I’ve been tidying up my website a bit, and I’ve put everything which used to be on LiveJournal on Dreamwidth, with a view to closing LJ (or replacing all the stuff there with redirects) and using DW as a bit of diary/venting place now LJ’s looking increasingly dodgy. It’s odd to type stuff into a LJ-clone, feels a bit retro, but in a nice way, like a comfy old jumper. Twitter’s a cesspool and neither it nor Facebook are good for more than a few sentences of text.
I’ve also spruced up things on the proper blog a bit, adding a funky new style. I got Journalpress going to post stuff from the proper blog to Dreamwidth, and did my very first GitHub pull request to add a feature to it. This started me off on a “add all my things to GitHub” kick, currently there’s just my LJ New Comments script, but there’s a bunch of other bits I want to keep somewhere sensible rather than on my laptop.
On the subject of cesspools, has anyone done a thing for Twitter which only shows you replies from people followed by you or the people you follow? Someone really should layer a web-of-trust over the top of it, but I hear their API is designed to stop you doing interesting things with it, because you run into rate limiting. It’s so bad TwitRSSme apparently does stuff by screen-scraping instead, which is icky but possibly unavoidable.
- Who Will Command The Robot Armies?
- Funny and worrying talk. Pinboard is always good for “Internet of shit” stories, but has a wider point here.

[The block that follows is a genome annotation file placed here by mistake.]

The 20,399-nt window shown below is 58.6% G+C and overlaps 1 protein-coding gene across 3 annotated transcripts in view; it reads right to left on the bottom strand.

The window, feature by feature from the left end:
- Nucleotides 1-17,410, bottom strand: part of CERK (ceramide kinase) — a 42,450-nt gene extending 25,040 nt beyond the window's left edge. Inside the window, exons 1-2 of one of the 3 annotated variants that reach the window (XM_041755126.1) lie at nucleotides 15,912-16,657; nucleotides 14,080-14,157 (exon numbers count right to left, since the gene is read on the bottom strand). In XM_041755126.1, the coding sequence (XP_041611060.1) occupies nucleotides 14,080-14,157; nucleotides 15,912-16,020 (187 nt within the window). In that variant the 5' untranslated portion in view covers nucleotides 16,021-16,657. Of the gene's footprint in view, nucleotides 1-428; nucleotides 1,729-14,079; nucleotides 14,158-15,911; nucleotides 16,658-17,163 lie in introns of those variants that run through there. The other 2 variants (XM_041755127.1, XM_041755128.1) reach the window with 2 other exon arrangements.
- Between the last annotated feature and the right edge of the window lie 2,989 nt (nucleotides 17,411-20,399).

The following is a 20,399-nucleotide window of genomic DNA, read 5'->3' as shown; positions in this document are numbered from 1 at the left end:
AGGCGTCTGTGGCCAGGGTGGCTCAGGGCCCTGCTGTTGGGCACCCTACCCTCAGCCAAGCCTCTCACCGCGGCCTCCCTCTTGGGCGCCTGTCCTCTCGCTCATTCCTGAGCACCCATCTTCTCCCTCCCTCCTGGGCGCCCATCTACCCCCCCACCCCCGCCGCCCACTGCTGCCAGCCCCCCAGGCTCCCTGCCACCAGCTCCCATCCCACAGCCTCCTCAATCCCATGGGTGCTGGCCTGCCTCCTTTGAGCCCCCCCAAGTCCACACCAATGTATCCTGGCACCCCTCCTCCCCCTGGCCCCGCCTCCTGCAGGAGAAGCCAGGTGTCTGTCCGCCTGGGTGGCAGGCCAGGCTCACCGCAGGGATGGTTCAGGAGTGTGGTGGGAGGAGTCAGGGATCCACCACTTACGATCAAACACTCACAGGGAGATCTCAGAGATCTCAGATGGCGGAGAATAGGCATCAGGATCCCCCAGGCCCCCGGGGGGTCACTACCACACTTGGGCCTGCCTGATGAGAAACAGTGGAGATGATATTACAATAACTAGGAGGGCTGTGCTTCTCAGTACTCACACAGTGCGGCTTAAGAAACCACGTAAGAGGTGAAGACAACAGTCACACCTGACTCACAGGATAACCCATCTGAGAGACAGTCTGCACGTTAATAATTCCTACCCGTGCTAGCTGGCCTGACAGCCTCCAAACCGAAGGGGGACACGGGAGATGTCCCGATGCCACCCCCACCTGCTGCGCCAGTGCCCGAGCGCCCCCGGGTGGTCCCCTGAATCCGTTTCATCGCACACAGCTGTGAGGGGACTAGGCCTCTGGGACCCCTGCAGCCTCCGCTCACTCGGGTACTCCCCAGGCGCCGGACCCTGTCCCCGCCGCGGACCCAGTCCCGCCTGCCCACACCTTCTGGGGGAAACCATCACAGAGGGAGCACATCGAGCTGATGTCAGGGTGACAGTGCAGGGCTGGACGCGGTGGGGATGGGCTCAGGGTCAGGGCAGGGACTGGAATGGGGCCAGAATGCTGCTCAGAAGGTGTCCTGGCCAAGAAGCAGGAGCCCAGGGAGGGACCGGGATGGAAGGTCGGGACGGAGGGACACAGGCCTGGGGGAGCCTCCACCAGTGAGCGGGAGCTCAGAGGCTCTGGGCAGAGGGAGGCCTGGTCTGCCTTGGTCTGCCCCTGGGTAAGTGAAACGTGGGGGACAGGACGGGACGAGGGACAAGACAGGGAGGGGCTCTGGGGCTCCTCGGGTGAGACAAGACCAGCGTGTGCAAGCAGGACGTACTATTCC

(tags: robots facebook twitter amazon work po politics surveillance technology automation iot)
- Ur-Fascism | by Umberto Eco | The New York Review of Books
- What are the common features of anything worth calling Fascism?
(tags: history politics fascism italy world-war-II)
- Bit Twiddling Hacks
- A collection of code snippets for doing useful things (sign extension, determine whether a number is a power of two, and so on).
(tags: bit-twiddling programming algorithms c hacks twiddling)
- Anti-Brexit traitors outed on twitter
- UKIP voters in “shit thick” shocker. Also features Louise Mensch.
(tags: twitter ukip funny brexit satire)
- Horse! | Start here: See horse, Say Horse! – The Rules of Horse!
(tags: funny game horse)
- Twitter’s missing manual / fuzzy notepad
- Things I didn’t know, as I rarely actually write to Twitter because my impression is that it’s useless for discussion.
(tags: twitter manual)
- What Google Learned From Its Quest to Build the Perfect Team – The New York Times
- It’s all about psychological safety.
(tags: collaboration team work employment management google)
- Which God Do Atheists Reject?: David Hume on Straw Gods
- The theist will say that there is Something or Other that Created the universe, but they cannot tell us what this Something or Other was (other than that they call it ‘God’) nor can they say what it means for the Something or Other to Create. At most, as Anthony Kenny argues, they can say that ‘Create’ specifies some unknown and incomprehensible relationship between the Something or Other and the universe.
The atheist can agree to this much. There is some explanation for the universe’s origins. Perhaps future inquiry will reveal the explanation and we’ll be able to fill in the details.
(tags: hume david-hume philosophy theology god atheism)
- Genesis chapter 1 through 1500 years of English – YouTube
- via livredor, a reading of Genesis 1 through 1500 years of English.
(tags: language english bible)